With the entry of Greece (1981) and of Portugal and Spain (1986), the southern European welfare state made its debut in the political arena of the European Union, although (southern) Italy already represented this group to some extent in the original six Member States. Divergence was facilitated partly because the Member States were able to implement guidelines in very different ways and because the EC could exert little control over whether directives were upheld. In the more developed economies of north-western Europe this led not only to fear of possible objections to decisions regarding new initiatives, but also to a fear of social dumping through concession wage bargaining and cross-border tax competition. The perception was that unequal levels of social protection and the very different traditions among the Member States could make social rights detrimental to competitiveness. Countries with higher standards of social protection would be at a great financial disadvantage compared to those with lower standards. Generous welfare states unable to respond adequately to the extremes of policy and tax competition would have to pay a high price in terms of economic stagnation and unemployment. The conjecture of social dumping is reminiscent of the double bind of social Europe, in the sense that market expansion unleashed competition between different countries with different levels and structures of social protection. The expected social dumping never really materialized. In the first place, social costs turned out to be only one of many factors considered by enterprises making investment decisions, in addition to productivity, education and training, innovative potential, infrastructure, business climate, and labour relations stability. Secondly, the proclivity of southern European Member States to engage in a 'race to the bottom' was mitigated by EU cohesion policy as a kind of quid pro quo. In the Maastricht Treaty of 1992 a doubling of resources for the Structural Funds was agreed to, whereby they became a prominent instrument for regional economic development and social cohesion in a more competitive, enlarged EU market (Marks, Hooghe, and Blank, 1996: 354). The relatively easy expansion of the cohesion policy, compared with the small steps made in the areas of labour market regulation, labour relations, and social security, can be partly explained by the fact that the cohesion fund, although costly for those making net payments, did not threaten the policy autonomy of the generous welfare states.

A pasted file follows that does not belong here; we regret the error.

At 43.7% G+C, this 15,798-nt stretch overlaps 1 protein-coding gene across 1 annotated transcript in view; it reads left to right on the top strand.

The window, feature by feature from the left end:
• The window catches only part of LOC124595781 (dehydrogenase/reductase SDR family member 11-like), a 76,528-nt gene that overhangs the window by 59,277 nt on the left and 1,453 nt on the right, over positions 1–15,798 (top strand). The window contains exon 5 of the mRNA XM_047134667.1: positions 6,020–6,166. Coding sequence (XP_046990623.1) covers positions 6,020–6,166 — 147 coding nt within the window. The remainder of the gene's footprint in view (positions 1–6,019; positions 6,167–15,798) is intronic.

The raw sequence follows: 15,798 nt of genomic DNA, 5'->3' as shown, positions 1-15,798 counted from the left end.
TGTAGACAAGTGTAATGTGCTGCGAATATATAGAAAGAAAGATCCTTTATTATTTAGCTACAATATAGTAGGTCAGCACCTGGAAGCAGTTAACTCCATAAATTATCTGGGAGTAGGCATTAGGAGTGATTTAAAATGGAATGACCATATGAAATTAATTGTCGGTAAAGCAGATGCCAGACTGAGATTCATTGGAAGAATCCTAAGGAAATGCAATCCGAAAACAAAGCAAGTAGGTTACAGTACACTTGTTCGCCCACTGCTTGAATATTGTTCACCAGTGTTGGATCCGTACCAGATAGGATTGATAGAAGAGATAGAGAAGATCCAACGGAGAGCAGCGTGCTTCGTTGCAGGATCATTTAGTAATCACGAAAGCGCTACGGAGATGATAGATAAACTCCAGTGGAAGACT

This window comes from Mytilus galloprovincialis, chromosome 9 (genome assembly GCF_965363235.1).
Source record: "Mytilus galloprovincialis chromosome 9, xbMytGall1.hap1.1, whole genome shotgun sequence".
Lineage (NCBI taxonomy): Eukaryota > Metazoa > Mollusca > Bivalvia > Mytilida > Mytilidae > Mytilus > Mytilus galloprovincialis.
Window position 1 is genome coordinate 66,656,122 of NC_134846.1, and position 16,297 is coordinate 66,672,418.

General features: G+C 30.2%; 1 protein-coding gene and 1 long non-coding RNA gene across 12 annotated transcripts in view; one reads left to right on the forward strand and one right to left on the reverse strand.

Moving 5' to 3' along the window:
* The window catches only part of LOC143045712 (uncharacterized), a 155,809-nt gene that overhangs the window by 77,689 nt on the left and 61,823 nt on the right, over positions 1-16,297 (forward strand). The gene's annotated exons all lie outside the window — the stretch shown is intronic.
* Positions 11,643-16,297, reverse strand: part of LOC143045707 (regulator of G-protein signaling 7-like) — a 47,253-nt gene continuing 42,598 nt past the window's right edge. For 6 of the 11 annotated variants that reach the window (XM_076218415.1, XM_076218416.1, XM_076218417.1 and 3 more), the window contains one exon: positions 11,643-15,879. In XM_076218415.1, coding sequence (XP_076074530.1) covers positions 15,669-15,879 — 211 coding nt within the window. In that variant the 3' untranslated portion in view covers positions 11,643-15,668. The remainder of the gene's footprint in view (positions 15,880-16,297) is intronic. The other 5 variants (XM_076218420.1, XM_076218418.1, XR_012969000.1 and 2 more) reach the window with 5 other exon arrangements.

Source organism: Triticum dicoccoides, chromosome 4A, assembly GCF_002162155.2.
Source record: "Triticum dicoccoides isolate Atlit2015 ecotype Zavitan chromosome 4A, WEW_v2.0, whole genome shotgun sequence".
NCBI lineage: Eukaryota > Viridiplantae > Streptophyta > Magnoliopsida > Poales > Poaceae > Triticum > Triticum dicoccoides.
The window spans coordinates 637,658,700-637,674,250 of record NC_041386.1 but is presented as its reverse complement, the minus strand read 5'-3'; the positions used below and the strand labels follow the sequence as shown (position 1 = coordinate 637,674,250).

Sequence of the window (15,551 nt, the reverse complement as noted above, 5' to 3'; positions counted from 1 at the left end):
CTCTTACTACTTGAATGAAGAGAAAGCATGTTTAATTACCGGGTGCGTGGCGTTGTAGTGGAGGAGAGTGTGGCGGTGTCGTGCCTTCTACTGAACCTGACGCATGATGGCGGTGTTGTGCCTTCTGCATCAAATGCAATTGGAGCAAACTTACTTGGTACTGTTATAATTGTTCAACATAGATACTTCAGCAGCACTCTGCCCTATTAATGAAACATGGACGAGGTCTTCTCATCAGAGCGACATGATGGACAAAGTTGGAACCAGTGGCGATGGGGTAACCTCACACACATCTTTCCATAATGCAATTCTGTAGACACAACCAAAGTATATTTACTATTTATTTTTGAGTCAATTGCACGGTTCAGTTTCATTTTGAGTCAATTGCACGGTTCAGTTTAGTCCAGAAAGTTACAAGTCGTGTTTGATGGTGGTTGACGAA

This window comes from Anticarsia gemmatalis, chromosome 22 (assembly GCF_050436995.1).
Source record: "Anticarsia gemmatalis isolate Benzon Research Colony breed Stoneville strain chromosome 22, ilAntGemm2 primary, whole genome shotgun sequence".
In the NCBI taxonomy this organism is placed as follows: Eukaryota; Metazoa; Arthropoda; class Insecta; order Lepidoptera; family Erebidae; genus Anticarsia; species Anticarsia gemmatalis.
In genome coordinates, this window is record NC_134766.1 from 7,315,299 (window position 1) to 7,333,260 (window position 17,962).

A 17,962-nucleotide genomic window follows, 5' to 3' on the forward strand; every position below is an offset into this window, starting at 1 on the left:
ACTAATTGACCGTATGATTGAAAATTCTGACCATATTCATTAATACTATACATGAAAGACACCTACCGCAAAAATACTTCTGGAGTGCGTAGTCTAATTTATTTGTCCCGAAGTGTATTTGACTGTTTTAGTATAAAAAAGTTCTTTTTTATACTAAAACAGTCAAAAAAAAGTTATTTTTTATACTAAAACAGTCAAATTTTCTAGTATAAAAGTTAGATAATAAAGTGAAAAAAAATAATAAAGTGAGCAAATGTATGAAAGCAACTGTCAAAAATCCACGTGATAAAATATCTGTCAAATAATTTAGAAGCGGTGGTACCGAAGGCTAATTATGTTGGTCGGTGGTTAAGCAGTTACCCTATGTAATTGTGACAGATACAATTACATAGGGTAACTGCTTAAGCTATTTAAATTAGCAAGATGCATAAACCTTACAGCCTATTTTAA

In hindsight, it is interesting to observe how southern enlargement was double-edged. The southern socialist parties strengthened the Delors camp, but at the same time this greatly increased diversity in welfare institutions and interests. Hence, the compromise to add a social dimension through cohesion policy. Cohesion policy also usefully enlarged the coalition beyond socialist or centre-left parties to include conservatives in recipient countries. The principle of partnership in cohesion policy, in addition, opened up national models to enable territorial subnational governments and later also social partners to engage directly with the European Commission. It is interesting that social democrats in the donor north remained generally supportive of the fourfold increase (and then doubling) of the cohesion funds until the late 1990s to early 2000s. One reason was that the dispersal of funds to needy deindustrialized areas, also included economic regions in northern countries, particularly Britain. Notwithstanding, the expansion of the social funds surely encouraged southern countries to catch up on welfare state modernization—albeit with strong insider/outsider dynamics—which also muted potential social dumping (see Hooghe and Marks, 1999, 2009; Barnard, 2000; Ferrera, 2005a).
Throughout the 1980s, the ECJ began to challenge nationally defined social assistance benefits in a number of important cases (Piscitello 1983; Giletti et al. 1987: see Ferrera, 2005a: 134-5). In spite of the fierce opposition of Member States, minimum benefits became exportable from the country of payment to the country of (new) residence. In 1992, agreement was reached over a rather weak commitment on the part of the Member States to seek convergence on social protection objectives (Recommendation 92/442/EEC), in an attempt to bolster the legitimacy of social policy ambitions: from the goal of harmonization to that of convergence. Proposals for solutions to the problem of coordin- ation—the 'thirteenth' or 'sixteenth state' and the European social snake—on the other hand, were never enacted due to lack of political support. In the same year, Regulation no. 1247 was adopted, which inserted a specific coordination mechanism for non-contributive 'mixed' transfer benefits into Regulation no. 1408/71. The two main novelties were: (a) the principle that such benefits, though regarded as social security benefits, shall be granted exclusively in the territory of the Member State in which the beneficiary resides; and (b) the inclusion of a positive list (amendable) of benefits for each country as a prerequisite for imposing residence requirements. On the portability of social assistance, under the revised umbrella of the 1992 Regulation, means-tested benefits can be consumed only within national boundaries, however, under certain residence and income conditions.